Bengaluru Buzz: Highest temperature in eight yrs | Triple R water solutions… and more

Other news of the week: Festive mood impacts prices and supplies, worrying hospital issues puzzle, and civic issues highlighted in the city.

Highest temperature in eight years

The city’s maximum temperature this month, so far, has been 37.6 degrees Celsius on April 2nd, which is the highest in the past eight years and third highest in the last 15 years. A Prasad, senior scientist from India Meteorological Department (IMD), says that the El Nino effect shows a decreased index of 1.1 from last year’s 1.5.

Though the city shows a steady rise in temperatures, the IMD predicts some rainfall in the second week of April, along with some pre-monsoon showers on April 12th and April 13th, with 61.7 mm. The IMD predicts that the weather in the city is expected to shift soon, with rain and thunderstorms alleviating the heat.

The rising temperature is also causing a surge in the sales of medicines that are beating heat-related health issues.

The main reason for the climatic issues is the loss of green cover by 66%, water bodies by 74% and a growth of 584% in built-up areas, according to the Centre for Ecological Sciences (CES) of the Indian Institute of Science. By 2038, it predicts that forests will be reduced to 0.65%, while according to the last census in 2022, it is 3.32%.

Meanwhile, pourakarmikas are asking for immediate enforcement of half-day work hours with no pay deduction. As they start at 6 am and work till 2 pm, they want their work hours to end at 11 am. Members refer to a government notice to stay indoors between noon and 3 pm.

The All India Central Council of Trade Unions (AICCTU) asks the workers to be given drinking water, ORS and buttermilk, with additional breaks, to protect them from heat stroke. The union explains that the extreme heat in the last few weeks has caused fatigue and giddiness.

Source: The Times of India, The New Indian Express, Deccan Herald

Read more: BBMP budget 2024-25: Allocations and climate action plan in conflict

Triple R water solutions

The Bangalore Water Supply and Sewerage Board (BWSSB) chairman, Ramprasath Manohar V, has told his officials to address water leakage issues and present a detailed report. The BWSSB is expected to pump water from the Hesaraghatta lake in the outskirts of the city. The Chairman inspected the lake and said it has 0.3 tmcft of water, while the groundwater levels are healthy. Water will be pumped only if there is a shortage in May, he says.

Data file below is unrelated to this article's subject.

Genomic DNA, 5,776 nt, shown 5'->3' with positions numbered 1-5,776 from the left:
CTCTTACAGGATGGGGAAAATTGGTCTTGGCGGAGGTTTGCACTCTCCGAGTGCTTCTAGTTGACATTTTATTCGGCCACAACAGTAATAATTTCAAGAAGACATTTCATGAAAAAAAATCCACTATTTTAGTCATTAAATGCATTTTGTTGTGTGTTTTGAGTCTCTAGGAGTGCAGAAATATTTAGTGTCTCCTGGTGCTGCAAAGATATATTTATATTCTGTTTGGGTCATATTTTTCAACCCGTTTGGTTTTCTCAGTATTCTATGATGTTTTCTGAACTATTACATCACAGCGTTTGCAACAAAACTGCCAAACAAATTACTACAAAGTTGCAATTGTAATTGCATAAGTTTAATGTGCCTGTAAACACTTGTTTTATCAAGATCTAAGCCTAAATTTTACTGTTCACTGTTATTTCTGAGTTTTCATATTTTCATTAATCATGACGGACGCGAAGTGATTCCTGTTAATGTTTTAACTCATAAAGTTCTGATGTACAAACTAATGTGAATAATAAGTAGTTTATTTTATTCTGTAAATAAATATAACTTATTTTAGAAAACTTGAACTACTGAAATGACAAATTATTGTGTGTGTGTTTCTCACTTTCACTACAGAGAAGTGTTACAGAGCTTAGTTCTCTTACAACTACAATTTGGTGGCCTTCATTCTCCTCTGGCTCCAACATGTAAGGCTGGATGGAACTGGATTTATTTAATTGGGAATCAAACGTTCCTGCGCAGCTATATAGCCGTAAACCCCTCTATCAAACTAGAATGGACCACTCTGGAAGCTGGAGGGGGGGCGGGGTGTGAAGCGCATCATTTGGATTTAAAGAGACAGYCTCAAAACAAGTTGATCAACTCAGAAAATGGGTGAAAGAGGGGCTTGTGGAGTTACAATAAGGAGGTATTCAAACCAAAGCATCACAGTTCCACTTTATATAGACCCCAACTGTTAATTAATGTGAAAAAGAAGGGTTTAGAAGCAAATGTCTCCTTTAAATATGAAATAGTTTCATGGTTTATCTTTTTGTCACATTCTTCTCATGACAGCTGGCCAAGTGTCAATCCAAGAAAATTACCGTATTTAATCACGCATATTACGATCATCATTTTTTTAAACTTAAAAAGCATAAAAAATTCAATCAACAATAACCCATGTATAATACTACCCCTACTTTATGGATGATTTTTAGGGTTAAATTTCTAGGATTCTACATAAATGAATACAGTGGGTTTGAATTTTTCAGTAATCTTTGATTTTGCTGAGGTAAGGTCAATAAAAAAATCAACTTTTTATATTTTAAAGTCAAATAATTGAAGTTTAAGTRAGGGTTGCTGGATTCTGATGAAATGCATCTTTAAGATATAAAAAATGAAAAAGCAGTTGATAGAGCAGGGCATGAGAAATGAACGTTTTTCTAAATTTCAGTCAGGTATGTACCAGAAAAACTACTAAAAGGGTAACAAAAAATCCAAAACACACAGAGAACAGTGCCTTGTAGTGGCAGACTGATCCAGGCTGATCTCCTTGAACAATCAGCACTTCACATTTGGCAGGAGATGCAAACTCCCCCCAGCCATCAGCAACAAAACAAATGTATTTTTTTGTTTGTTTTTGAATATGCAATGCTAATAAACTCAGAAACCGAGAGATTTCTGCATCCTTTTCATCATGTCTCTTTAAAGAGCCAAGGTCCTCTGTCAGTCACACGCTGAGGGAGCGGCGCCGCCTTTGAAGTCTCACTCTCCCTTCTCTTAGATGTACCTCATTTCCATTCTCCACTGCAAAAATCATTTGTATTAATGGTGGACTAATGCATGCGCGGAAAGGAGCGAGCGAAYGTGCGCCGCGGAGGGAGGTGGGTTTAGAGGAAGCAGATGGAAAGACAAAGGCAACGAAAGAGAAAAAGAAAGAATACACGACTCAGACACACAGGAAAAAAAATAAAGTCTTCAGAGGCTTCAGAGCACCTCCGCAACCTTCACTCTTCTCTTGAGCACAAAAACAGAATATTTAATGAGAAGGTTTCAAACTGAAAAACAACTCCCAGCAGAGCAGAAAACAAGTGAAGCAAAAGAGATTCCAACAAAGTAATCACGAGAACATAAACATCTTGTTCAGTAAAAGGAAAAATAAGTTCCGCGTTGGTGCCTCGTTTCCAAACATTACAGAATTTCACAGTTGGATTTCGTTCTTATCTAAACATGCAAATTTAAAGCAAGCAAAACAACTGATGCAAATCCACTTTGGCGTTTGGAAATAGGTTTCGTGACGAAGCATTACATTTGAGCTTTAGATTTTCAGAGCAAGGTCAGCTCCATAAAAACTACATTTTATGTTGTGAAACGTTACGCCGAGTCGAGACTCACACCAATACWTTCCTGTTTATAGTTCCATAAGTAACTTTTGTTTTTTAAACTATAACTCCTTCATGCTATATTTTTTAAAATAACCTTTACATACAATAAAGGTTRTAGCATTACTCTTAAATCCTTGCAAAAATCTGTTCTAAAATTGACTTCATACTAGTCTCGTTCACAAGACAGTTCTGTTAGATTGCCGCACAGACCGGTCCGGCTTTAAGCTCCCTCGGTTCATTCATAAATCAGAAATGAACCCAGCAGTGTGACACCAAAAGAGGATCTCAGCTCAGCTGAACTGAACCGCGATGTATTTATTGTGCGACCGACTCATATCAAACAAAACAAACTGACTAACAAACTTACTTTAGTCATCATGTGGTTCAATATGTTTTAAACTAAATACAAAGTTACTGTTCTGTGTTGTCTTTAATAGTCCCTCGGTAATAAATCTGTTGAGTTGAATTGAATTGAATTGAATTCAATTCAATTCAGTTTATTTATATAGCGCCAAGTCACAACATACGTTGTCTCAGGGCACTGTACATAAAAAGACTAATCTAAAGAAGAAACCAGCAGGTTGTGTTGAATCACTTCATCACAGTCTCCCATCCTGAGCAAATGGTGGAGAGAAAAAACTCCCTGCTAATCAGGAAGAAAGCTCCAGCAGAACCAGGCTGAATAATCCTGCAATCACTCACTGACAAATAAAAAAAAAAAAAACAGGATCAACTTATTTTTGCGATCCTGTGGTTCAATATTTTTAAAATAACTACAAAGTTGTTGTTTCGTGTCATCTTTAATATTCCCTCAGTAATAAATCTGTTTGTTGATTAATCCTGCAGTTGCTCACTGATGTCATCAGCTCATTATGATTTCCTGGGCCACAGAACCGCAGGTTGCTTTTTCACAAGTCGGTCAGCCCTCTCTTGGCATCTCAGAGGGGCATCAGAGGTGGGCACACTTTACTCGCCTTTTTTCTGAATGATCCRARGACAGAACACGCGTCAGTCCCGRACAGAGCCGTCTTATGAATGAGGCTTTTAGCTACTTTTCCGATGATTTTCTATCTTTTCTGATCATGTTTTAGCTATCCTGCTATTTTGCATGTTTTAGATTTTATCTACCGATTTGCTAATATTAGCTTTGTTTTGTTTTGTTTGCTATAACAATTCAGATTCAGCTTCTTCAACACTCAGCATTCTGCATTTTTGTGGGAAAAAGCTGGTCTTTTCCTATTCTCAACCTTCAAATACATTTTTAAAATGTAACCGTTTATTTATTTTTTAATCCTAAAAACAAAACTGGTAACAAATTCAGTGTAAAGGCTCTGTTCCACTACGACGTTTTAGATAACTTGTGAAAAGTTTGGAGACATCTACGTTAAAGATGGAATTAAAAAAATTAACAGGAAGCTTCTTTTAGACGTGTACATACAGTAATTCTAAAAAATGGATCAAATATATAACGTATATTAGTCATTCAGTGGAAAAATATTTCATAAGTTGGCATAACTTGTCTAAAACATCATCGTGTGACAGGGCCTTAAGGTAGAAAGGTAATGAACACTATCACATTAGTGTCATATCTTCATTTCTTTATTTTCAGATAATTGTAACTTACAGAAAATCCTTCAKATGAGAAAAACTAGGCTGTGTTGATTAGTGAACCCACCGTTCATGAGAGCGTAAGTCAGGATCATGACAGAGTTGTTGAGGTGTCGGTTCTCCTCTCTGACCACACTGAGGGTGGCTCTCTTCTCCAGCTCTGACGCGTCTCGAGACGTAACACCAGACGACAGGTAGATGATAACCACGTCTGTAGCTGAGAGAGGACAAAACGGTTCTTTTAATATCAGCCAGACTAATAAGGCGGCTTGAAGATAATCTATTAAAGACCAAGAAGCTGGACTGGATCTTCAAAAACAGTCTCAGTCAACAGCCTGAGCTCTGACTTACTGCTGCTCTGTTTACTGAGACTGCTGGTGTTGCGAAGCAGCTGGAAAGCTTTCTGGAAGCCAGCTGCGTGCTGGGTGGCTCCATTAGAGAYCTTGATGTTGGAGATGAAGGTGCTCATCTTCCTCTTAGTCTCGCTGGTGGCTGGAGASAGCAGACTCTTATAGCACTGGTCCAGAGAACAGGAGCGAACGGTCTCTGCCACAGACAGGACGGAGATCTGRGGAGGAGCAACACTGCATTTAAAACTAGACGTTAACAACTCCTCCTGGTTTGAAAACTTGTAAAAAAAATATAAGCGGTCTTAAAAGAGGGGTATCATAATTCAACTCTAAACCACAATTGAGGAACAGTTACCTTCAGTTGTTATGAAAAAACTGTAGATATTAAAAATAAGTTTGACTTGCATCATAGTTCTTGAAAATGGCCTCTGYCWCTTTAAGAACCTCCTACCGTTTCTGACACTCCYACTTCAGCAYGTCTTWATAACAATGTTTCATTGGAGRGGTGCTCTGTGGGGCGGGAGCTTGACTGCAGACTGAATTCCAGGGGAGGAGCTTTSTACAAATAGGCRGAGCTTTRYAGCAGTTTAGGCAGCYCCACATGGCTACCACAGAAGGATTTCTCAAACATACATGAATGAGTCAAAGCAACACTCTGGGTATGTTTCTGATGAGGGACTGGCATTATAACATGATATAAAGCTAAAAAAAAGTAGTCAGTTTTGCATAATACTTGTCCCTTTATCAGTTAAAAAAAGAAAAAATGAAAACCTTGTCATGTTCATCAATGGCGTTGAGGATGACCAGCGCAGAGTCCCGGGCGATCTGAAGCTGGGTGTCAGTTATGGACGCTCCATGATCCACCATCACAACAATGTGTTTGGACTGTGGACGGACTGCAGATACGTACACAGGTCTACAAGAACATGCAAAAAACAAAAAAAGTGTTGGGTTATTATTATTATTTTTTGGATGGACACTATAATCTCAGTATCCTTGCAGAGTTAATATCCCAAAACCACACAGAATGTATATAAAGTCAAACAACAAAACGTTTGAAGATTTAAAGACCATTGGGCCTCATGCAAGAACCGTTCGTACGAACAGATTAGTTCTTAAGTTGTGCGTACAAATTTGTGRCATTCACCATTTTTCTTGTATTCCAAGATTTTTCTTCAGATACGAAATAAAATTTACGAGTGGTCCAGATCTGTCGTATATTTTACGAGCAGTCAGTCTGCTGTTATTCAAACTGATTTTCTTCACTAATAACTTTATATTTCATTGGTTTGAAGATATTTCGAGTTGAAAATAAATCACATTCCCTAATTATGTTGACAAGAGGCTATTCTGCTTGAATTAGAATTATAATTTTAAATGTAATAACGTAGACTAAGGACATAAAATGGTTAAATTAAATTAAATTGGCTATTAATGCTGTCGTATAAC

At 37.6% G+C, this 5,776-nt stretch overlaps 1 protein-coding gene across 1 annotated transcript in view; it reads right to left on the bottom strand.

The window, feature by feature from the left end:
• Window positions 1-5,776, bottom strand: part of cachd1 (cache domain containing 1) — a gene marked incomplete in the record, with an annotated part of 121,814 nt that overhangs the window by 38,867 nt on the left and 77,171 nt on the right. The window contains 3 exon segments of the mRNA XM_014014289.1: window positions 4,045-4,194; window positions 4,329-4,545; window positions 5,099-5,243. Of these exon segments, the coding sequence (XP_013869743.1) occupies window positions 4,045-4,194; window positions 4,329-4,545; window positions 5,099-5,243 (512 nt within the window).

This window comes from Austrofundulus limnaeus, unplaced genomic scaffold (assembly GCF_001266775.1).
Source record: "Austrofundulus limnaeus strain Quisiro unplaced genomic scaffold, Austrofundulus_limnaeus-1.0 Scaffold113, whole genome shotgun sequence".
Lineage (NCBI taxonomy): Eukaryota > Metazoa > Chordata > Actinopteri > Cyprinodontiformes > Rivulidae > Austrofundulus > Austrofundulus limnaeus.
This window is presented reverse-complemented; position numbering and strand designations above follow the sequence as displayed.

Encroachments too should be removed from the Arkavathi and Vrishabhavathi valleys, which can be revived to ensure better water management. Manohar launched the ‘Triple R’ campaign, to make the city water surplus by July 2026. Its three aspects are: reviving Arkavathi and Vrishabhavathi, recharging the ground with rainwater, and reviving 185 lakes in the city.

More than 200 residents from Royal Lakefront Residency, a Bangalore Development Authority (BDA) approved housing society in J P Nagar 8th Phase, have decided to boycott the Lok Sabha elections due to the severe water crisis in their area.

Source: Deccan Herald, Economic Times

Festive prices and supplies

The festive celebrations of Ugadi and Eid-ul-Fitr, amidst the water crisis in the heat, have impacted prices and the supply chain. At KR Market, prices of flowers soared to double or triple rates, due to the huge demand. Jasmine rose from Rs. 300 to Rs. 600 a kg, while roses went from Rs. 100 to Rs. 200.
Representative image. Underground K R Market. Pic: Wikimedia Commons/Fi11222

However, the textiles business is booming, with a rising demand for traditional wear, such as saris, especially with embroidery, crystal work and Mysore silk. The price of gold too shot up by 1.72% or Rs 1,198 per 10 gm in a week, while silver touched a new peak of Rs. 82,064 per kg.

While the war in Gaza impacted date imports, there was an influx of varieties of dates during the festive season.

Source: Deccan Herald, Economic Times

Hospital issues

For three years, about 42% of the city’s patients have been bewildered about their hospital expenses. Although each patient is entitled to an itemised bill for consumables and services, 29% of patients get bills with bigger headings, such as pharmacy, room charges and radiology.

Meanwhile, for the first time, the Bruhat Bengaluru Mahanagara Palike (BBMP) referral hospitals provide newborn screening to detect Inborn Errors of Metabolism (IEM). Such flaws can arise from birth or metabolic issues, leading to problems such as delayed development, mental retardation and poor growth. Detecting the errors early would result in their cure with proper treatment.

Source: Deccan Herald

Read more: Insights from K-RERA: Large real estate projects add to Bengaluru’s water stress 

Boom city’s multiple woes

Bengaluru’s civic issues have been raised by many members of the Bengaluru Navanirmana Party (BNP). For instance, at JP Nagar, there are problems such as vendor encroachment on footpaths, disregard for traffic laws, obstruction of roads by private vehicles, vendors obstructing free flow of traffic, BBMP garbage trucks parked in the area all night and encroachment of BMTC bus stops by food vendors.

BNP says that inefficient governance and the gap in the administration’s ability to resolve the residents’ issues has led to the problems in the city.

Source: The New Indian Express

[Compiled by Revathi Siva Kumar]

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